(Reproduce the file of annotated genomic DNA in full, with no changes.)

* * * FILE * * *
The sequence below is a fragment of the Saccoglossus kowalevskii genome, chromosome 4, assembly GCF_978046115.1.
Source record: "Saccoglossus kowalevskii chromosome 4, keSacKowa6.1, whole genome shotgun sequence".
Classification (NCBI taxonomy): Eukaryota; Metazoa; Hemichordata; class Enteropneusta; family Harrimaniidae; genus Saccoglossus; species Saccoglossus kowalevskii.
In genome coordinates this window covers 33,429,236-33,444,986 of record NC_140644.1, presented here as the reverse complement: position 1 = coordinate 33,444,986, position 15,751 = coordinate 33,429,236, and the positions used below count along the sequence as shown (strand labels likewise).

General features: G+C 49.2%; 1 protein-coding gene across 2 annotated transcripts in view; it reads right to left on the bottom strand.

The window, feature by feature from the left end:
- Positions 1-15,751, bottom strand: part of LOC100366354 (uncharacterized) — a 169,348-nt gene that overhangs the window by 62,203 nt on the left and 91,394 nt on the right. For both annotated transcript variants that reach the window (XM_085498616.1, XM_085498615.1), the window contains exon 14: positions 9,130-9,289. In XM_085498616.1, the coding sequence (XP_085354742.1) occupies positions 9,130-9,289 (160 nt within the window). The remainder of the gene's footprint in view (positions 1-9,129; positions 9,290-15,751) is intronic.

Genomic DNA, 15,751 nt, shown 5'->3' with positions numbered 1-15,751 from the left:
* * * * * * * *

The sequence below is a fragment of the Saccoglossus kowalevskii genome, chromosome 4, assembly GCF_978046115.1.
Source record: "Saccoglossus kowalevskii chromosome 4, keSacKowa6.1, whole genome shotgun sequence".
Classification (NCBI taxonomy): Eukaryota; Metazoa; Hemichordata; class Enteropneusta; family Harrimaniidae; genus Saccoglossus; species Saccoglossus kowalevskii.
In genome coordinates this window covers 33,429,236-33,444,986 of record NC_140644.1, presented here as the reverse complement: position 1 = coordinate 33,444,986, position 15,751 = coordinate 33,429,236, and the positions used below count along the sequence as shown (strand labels likewise).

General features: G+C 49.2%; 1 protein-coding gene across 2 annotated transcripts in view; it reads right to left on the bottom strand.

The window, feature by feature from the left end:
- Positions 1-15,751, bottom strand: part of LOC100366354 (uncharacterized) — a 169,348-nt gene that overhangs the window by 62,203 nt on the left and 91,394 nt on the right. For both annotated transcript variants that reach the window (XM_085498616.1, XM_085498615.1), the window contains exon 14: positions 9,130-9,289. In XM_085498616.1, the coding sequence (XP_085354742.1) occupies positions 9,130-9,289 (160 nt within the window). The remainder of the gene's footprint in view (positions 1-9,129; positions 9,290-15,751) is intronic.

Genomic DNA, 15,751 nt, shown 5'->3' with positions numbered 1-15,751 from the left: